Posted in The Publications

Courtship; a study in the history of romance


I went to university from the years of 2009 till 2014, and throughout that entire experience “romantic relationships” seemed to form very sporadically among my acquaintances. The phenomenon known as “hooking up” always struck me as foreign, at least from my own understanding. A visceral desire to be intimate with someone without having gotten to know that person strikes me as a very strange approach to interpersonal relationships. From what I was able to observe, hook ups can happen at a party where conversations are near impossible to hold because of blaring music or absurd amounts of inebriation, which leads me to believe that its driven by something visceral. Weather by pure physical attraction, influence of alcohol, or some combination of the two I could otherwise not understand this occurrence (though I do not judge). These hookups may lead to an emotionally bonded relationship, and can even flourish into a strong long-term relationship, but this style of initiating a relationship has never appealed to me personally.

Another situation I have seen arise is the friendship (for a short period) into hookup relationship, also known as the path of no return. Not to say that this sort of start to a physically intimate relationship cannot be successful in certain cases, but there are complications that could easily arise that challenge the friendship aspect especially in situations where either party engages in further hooking up and or lack communicative skills. This is something we see happen in the romantic comedy de jour, and has some similarities to the kind of relationship that is an ideal for many of my closest friends and myself personally, friendship into courtship.

My first ever relationship began when I had realized hat I felt a particular void in my emotional state for the previous few days, what had brought this about? A female friend of mine had been away for a few days, and I genuinely (as genuinely as is possible for a teenager) missed them. This drove me to communicate with her how I felt about her absence, and that was the start of a courtship, that began with getting to know them in a non-sexualized, personality and interest focused relationship. In my limited understanding of relationships I found this kind of relationship, and thusly courtship (in the sense of spending months, or years getting to know someone before the suggestion of romance) was particularly powerful, and most importantly meaningful. This seems to me an under appreciated, and timeless style of relationship.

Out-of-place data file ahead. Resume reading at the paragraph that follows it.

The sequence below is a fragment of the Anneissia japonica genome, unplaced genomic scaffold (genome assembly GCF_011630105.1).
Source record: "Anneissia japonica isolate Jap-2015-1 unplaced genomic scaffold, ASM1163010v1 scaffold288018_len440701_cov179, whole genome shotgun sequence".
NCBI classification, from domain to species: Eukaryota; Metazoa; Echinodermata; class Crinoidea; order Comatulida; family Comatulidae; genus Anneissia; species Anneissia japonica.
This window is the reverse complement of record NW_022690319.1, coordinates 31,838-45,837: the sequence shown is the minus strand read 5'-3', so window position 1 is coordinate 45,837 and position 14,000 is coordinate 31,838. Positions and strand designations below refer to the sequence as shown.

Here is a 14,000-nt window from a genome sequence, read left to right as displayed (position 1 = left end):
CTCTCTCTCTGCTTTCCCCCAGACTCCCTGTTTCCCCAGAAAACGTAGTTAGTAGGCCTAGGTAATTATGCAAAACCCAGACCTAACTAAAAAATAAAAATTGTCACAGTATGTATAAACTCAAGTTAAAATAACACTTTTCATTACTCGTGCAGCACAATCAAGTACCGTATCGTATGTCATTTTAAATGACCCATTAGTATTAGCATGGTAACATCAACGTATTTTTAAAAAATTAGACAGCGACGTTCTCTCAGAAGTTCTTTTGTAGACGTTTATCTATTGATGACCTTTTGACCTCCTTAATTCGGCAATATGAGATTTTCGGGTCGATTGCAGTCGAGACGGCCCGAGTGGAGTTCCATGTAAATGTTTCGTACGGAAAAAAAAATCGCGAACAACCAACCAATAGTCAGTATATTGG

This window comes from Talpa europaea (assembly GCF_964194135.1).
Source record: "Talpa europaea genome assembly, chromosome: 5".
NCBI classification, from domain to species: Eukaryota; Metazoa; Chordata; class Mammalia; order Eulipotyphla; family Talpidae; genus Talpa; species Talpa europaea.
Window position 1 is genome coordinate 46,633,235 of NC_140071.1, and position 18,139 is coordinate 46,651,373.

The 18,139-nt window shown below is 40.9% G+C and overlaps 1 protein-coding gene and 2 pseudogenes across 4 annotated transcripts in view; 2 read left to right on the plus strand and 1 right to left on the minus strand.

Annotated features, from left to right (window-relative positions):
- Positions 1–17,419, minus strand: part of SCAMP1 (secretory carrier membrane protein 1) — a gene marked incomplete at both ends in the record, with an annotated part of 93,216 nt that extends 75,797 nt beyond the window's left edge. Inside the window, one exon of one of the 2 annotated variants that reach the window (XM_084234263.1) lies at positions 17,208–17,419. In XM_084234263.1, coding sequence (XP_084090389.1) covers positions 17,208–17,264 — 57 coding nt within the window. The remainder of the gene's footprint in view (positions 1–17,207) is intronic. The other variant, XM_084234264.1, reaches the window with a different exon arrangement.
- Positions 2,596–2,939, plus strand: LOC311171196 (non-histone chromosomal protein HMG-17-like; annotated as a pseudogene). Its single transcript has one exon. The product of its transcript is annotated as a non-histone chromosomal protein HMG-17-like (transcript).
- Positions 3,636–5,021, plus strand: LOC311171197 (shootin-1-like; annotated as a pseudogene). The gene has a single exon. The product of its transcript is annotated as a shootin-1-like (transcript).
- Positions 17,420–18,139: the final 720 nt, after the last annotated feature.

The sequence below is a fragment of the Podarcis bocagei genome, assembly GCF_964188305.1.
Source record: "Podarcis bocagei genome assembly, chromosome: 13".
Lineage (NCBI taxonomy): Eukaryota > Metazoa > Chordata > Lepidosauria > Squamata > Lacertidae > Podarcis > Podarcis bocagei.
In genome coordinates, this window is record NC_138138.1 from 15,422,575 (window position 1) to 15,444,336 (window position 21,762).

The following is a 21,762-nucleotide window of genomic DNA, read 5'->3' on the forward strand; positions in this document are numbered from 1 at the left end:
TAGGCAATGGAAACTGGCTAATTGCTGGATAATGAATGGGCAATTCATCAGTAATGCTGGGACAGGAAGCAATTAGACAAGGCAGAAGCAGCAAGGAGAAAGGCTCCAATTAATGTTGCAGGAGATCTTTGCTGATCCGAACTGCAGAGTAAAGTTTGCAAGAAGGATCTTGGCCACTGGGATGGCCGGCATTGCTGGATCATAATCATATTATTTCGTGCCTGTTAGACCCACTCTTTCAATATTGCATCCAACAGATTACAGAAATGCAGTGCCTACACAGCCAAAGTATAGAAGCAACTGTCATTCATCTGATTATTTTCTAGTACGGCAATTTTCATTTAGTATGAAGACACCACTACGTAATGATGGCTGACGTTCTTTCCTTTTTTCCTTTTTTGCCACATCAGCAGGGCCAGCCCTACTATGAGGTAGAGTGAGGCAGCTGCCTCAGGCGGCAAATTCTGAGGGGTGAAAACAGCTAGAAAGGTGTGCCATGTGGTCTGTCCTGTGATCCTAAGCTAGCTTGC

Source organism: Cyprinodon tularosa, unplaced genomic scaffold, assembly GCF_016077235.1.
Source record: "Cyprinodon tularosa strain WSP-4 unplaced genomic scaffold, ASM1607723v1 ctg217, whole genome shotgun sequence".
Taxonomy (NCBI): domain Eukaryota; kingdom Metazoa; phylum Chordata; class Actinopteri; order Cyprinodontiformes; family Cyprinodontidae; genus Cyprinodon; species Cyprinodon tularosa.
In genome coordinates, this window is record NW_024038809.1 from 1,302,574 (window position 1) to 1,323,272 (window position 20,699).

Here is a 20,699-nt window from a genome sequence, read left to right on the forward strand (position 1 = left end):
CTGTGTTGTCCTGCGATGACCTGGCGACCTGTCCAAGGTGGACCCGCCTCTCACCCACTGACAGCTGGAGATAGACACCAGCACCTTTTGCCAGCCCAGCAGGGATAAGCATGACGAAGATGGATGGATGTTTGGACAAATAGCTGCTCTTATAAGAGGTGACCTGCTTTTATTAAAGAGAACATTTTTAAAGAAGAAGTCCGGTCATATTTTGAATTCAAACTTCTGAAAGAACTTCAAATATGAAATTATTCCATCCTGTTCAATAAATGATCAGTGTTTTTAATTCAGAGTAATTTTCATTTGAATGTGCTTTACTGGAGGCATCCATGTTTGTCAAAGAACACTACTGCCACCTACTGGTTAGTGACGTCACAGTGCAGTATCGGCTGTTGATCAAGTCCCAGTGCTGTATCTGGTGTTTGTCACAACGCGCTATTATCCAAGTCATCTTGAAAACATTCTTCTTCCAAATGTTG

Ultimately relationships and how they come to be is up to the actors of the relationship, modern relationships can be very successful, but I believe that there are lessons to be learned from traditional values in nurturing and growing a long lasting and loving relationship.

*Historically courtships began as buissnes arrangements, which is an important element of any relationship because especially in the modern age both members of a couple normally have to maintain a full time job to support an average household, and an imbalance in that aspect of a relationship can cause turbulince for any couple (unless one of the members of a pairing are wealthy  and prefer their mate not work, in which case a power imbalance may occur).
Chivalry is another element of courtship that I feel is under appriciated, *”From buying a woman dinner to opening a door for her, many of today’s courting rituals are rooted in medieval chivalry”, as a stark contrast to modern relationships, “Chastity and honor were highly regarded virtues”. This is not to say modern sexuality and romantic ideas don’t have their own logic, but this is a highly underrated aspect of relationships, the phase of courtship that is about knowing tour partner as an individual and not in a sexualized way(life expectancies are much longer than the Medieval era). Entering the victorian era romance became essential to marriage as an institution; “She would notify the lucky gentleman by giving him her own card requesting that he escort her home. Almost all courting took place in the girl’s home, always under the eye of watchful parents. If the courting progressed, the couple might advance to the front porch.”

After my observations, and some research I have come to a consensus of sorts, courtship has changed over time, and I feel as if  each period teaches us a lesson about love, and how to raise a family, what elements can be, and ought to be utilized to lay the foundation to a long lasting relationship, and to hopefully leave behind a legacy of love and harmony for the next generation. There is an over emphasis in the modern approach to courtship on the physical aspects of love and not enough exploration into emotional aspects of relationships. While both are important elements to any relationships it has always been my personal feeling that the emotional and intellectual connection in a relationship always precedes the physical elements, not taking importance away from the physical elements of a relationship, but should be sought and nurtured first and foremost.


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